The Altgeld Hall renovation project is expected to include a green roof.
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The iCAP 2020 objective 6.3 is to "Launch an undergraduate Environmental Leadership Program (ELP) that includes two week-long residential intensives, pre-professional workshops, visiting speakers, and field trips to Springfield and Washington, D.C." The responsible campus unit for championing this objective is iSEE.
The iCAP 2020 objective 5.6.1 is to "Implement Food Literacy Project by FY24 by tracking carbon, nitrogen, and water footprints for food items in campus dining halls." The responsible campus unit for championing this objective is University Housing.
The world’s food, energy, and water systems are tightly connected. Sometimes, they work seamlessly together, but often they are competing for the same pool of resources, namely fresh water and clean energy.
In everyday life, we think of heat as a measure of temperature. To engineers, however, heat is actually a signal of energy transfer — the “heat” you feel is energy being transferred from a warmer thing to a cooler one.
An Illinois Energy Farm building with a geothermal exchange system will test a new, unique building material in the floor slab. Geopolymers, concrete-like alternatives, are a more eco-friendly building material. This research will assess the geopolymer-based construction materials performance in a structure using geothermal energy.
A geothermal exchange system heat and cools a structure. Illinois is studying the use of geothermal energy in other areas of campus as a viable power source (see project at top of page).
Purpose of the Work: Campus Connection
A large body of research exists on robots and autonomous technology, but still little understanding of how to integrate them into everyday life. While people seem relatively comfortable with a Roomba vaccum, a subservient robot, they might be less willing to let technology assist in other areas of their living space. However, adapting technology into the home could have significantly positive benefits for the occupant.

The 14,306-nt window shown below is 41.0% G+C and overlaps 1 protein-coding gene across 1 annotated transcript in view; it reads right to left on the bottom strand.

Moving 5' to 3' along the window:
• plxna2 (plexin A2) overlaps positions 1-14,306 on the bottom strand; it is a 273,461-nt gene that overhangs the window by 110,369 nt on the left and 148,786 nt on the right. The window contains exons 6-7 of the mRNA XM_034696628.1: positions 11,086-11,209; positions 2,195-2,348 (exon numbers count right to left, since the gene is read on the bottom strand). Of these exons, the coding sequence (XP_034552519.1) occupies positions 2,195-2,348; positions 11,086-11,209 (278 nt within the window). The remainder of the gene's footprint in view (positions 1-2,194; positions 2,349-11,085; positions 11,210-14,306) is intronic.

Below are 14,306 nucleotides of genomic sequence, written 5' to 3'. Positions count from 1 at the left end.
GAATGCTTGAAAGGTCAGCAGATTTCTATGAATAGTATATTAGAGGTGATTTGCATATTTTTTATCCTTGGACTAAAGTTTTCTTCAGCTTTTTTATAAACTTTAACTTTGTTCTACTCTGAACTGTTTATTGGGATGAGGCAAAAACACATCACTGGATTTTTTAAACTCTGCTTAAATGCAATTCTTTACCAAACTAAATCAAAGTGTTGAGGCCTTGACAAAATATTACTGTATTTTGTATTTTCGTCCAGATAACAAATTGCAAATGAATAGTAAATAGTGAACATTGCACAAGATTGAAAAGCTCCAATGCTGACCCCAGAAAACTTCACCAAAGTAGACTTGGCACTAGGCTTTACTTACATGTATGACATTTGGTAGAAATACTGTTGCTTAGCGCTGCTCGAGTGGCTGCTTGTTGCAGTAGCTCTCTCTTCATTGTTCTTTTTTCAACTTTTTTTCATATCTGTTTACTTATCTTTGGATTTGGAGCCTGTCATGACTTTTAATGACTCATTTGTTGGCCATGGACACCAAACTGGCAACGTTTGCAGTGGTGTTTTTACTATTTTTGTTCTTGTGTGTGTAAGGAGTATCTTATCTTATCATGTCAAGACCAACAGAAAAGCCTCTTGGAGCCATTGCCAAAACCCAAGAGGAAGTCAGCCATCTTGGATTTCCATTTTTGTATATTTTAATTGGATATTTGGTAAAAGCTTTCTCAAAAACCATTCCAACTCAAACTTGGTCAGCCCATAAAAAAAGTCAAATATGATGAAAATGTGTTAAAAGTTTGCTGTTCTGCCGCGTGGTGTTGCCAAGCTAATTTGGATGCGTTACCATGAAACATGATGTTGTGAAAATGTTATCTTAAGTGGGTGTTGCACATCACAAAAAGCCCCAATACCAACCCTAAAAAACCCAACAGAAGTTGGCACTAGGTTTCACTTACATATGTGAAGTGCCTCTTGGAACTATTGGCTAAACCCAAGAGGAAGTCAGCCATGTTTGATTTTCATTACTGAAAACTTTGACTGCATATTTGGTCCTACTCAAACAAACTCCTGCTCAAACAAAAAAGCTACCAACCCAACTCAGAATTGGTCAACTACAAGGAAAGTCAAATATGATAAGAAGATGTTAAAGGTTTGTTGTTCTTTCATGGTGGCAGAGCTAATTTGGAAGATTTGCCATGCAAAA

Global demand for food, energy, and water is increasing, which poses the challenge of how to meet these demands in an environmentally and economically sustainable way. At present, energy production is dominated by carbon-intensive fossil fuels; however, renewable energies are being integrated into the energy sector at an increasing rate. Bioenergy crops reduce dependence on fossil fuels, but the efficiency of crops converting sunlight to stored energy is low — and the water requirements from agronomic and industrial perspectives is high.
As different generations of individuals change and evolve, so may their transportation habits. However, it’s still an open question as to why younger individuals are shifting to driving less and owning fewer cars. On a college campus, students learn how to depend less on cars and more on public transit, bicycles, and walking.
Geothermal energy is stored in the Earth that humans can extract, process and then use. It is cost-effective, reliable, and sustainable. Capturing heat from the Earth to run a college campus would lower the U of I’s reliance on fossil fuels and help the university meet the goals set out in the Illinois Climate Action Plan (iCAP).